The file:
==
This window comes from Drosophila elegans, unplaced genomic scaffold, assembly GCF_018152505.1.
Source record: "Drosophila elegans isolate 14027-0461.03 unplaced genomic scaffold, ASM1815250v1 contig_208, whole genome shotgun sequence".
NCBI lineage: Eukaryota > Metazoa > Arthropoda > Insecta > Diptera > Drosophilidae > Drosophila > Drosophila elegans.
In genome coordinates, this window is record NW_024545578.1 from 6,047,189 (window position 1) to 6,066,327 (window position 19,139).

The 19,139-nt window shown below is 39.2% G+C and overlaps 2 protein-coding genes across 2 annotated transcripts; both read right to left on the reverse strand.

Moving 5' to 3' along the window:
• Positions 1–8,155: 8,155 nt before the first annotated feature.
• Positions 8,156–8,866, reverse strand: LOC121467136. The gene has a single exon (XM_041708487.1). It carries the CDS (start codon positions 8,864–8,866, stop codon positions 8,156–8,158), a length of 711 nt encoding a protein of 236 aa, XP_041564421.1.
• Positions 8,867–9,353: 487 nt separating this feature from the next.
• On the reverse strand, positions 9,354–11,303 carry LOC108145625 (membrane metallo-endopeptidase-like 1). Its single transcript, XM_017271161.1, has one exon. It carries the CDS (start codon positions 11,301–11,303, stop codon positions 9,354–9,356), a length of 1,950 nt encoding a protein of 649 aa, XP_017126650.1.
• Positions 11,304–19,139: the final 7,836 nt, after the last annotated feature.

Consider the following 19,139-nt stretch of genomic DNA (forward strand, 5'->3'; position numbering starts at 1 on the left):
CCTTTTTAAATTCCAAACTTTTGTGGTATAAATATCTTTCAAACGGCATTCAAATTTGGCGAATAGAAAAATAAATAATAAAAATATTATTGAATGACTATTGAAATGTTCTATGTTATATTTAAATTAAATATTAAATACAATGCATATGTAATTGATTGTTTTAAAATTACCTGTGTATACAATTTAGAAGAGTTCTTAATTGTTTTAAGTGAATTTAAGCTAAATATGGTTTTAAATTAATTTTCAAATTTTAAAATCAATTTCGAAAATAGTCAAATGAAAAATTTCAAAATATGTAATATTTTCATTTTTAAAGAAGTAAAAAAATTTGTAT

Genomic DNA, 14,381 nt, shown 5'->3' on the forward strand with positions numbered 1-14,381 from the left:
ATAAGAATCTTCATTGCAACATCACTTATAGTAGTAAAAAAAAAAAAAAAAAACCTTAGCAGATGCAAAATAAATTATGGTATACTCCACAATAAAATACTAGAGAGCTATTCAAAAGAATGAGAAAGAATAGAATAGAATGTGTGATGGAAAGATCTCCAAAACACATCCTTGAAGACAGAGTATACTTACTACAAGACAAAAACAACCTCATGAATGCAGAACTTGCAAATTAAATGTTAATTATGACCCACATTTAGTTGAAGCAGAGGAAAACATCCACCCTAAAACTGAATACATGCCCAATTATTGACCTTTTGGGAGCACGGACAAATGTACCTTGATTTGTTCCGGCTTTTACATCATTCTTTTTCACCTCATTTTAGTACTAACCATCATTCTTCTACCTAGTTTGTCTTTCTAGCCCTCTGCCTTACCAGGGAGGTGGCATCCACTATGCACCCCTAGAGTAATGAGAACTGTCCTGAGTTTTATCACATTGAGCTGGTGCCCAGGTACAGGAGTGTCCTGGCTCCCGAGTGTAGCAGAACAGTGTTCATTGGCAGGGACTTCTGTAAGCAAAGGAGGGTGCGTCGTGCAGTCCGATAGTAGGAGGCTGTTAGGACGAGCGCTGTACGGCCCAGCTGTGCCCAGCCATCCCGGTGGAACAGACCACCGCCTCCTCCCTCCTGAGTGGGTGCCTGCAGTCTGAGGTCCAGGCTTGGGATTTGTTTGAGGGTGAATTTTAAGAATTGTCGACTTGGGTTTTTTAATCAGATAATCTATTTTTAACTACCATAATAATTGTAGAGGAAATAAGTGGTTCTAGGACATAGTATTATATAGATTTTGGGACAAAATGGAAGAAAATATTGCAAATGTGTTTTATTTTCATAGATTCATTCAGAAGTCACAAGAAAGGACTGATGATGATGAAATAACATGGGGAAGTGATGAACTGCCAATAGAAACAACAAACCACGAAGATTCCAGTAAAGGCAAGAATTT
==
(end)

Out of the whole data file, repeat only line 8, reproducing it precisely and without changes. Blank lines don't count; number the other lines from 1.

• Positions 8,156–8,866, reverse strand: LOC121467136. The gene has a single exon (XM_041708487.1). It carries the CDS (start codon positions 8,864–8,866, stop codon positions 8,156–8,158), a length of 711 nt encoding a protein of 236 aa, XP_041564421.1.